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Admissions Director Q&A: Chad Losee of Harvard Business School

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Are you applying to Harvard Business School (HBS) this year? Then you won’t want to miss this latest installment of our Admissions Director Q&A series as we welcome Chad Losee, the Managing Director of MBA Admissions and Financial Aid at HBS. His team is responsible for recruiting, evaluating, and yielding a class of about 930 HBS students each year. In addition, Losee’s team oversees a need-based financial aid program that deploys more than $40 million in scholarships for HBS students.

Chad Losee, Managing Director, MBA Admissions and Financial Aid at HBS

Losee earned a bachelor’s degree in international relations, summa cum laude, from Brigham Young University in 2008; a master’s degree in business administration, high distinction, from HBS in 2013; and a doctorate in higher education management from the University of Pennsylvania in 2021.

From 2008 to 2011 and again from 2014 to 2016, Losee worked at Bain & Company as a strategy consultant, serving clients across multiple industries. At HBS, Losee worked as a Dean’s Office fellow from 2013 to 2014, helping to launch the HBS Online business and the Disruptive Strategy course. He began his role in MBA Admissions and Financial Aid in 2016.

In this interview, Losee talks about:

  • What’s new at HBS
  • Tips on the admissions essay
  • How to prepare for the HBS interview
  • The post-interview reflection essay

…and more! Check out the abbreviated transcript below, or listen to the podcast episode (hosted by Graham Richmond and produced by Dennis Crowley) here – or in your favorite podcast app.

Clear Admit MBA Admissions Podcast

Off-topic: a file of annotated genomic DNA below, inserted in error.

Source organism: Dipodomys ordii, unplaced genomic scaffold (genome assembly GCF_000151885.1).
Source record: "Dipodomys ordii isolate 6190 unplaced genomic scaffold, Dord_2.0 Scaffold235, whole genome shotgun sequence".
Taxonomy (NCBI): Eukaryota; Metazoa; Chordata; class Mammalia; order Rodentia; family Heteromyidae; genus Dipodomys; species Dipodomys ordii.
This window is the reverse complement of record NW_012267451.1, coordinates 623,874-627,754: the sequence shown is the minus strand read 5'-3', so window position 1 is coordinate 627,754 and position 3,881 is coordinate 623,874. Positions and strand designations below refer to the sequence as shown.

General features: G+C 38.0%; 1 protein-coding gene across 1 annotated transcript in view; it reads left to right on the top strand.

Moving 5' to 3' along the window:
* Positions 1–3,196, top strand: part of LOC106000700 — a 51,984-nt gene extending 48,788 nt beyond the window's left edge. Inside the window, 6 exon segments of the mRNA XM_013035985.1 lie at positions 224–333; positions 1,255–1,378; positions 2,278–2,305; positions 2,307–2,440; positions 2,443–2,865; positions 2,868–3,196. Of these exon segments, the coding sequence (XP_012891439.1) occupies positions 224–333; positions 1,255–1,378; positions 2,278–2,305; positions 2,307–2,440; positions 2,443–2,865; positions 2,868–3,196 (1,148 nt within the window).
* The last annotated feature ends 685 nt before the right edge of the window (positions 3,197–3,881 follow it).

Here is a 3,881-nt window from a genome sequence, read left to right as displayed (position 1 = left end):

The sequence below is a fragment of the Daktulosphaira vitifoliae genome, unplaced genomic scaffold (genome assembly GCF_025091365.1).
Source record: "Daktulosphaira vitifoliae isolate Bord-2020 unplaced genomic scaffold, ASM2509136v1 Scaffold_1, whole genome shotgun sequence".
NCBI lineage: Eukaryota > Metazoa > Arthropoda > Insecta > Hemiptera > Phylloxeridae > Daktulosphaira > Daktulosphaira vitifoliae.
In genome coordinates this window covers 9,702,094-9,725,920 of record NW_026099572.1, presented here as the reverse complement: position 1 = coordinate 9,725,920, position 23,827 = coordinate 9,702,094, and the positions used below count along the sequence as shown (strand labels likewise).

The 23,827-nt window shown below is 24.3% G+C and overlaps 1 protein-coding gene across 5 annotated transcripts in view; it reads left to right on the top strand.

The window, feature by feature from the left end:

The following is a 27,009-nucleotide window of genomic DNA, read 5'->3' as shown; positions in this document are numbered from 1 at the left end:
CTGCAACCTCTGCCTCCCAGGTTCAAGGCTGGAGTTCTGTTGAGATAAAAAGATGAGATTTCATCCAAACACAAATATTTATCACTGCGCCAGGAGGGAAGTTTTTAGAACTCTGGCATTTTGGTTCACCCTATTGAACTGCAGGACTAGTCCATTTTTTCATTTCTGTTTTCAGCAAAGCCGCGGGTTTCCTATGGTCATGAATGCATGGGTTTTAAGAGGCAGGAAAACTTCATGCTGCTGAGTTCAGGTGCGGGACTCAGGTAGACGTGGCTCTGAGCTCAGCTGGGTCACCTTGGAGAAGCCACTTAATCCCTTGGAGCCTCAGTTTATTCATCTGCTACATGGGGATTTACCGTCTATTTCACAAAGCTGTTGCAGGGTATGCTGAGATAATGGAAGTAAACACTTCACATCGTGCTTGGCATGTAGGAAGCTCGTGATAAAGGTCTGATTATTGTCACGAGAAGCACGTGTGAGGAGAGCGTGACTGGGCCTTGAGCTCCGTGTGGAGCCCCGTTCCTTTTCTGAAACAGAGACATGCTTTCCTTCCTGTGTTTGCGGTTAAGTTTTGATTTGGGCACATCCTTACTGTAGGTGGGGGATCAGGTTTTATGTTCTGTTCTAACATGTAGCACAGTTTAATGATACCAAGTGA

Clear Admit MBA Admissions Podcast
Admissions Director Q&A: Chad Losee of Harvard Business School

This transcript has been edited for length and clarity.

Graham Richmond for Clear Admit (CA): What is something you enjoy about your current position at HBS?

Chad Losee for Harvard Business School (CL): This is a thread that goes back to being an admissions volunteer as a student, but I love the people that I get to meet. I wanted to talk about local politics all over the world with people who grew up in different places, people who worked in different industries, and those who just have different interests.

I would say that one of the biggest highlights for me is getting to know the people who are considering HBS, who apply to HBS, and who interview with us. Every step of the process, I feel really lucky to meet really interesting people that I get to learn from. I feel like that’s a really great way for me to stay on top of what’s happening in the world, see where great talent is going, and understand what management teams are facing.

CA: Is there anything you don’t like about your job?

CL: I confess, I still get nervous on podcasts or media interviews like this. So maybe I would put that on the list: not generally loving the spotlight on me and still feeling a little nervous for interviews like this. 

CA: Give me an HBS stereotype that you want to debunk. 

CL:  One thing that we encounter in admissions while talking to people is this sense that we have a “certain type” that we’re looking for in the admissions process, so maybe a certain career path or background that we’re looking for. While it’s true that we’re looking for people who are curious, talented, and are interested in leadership & invested in people around them, it’s not true that we’re looking for one particular type of applicant.

For the incoming Fall class, we have people from about 300 different universities in 70 different countries who came from a wide range of companies and had different roles. We also have people from varied income and socioeconomic backgrounds who have different lived experiences. While we are looking for exceptional people, we want individuals who bring a different perspective than their classmates. That’s partly because of our learning model, where the students are really at the center of things.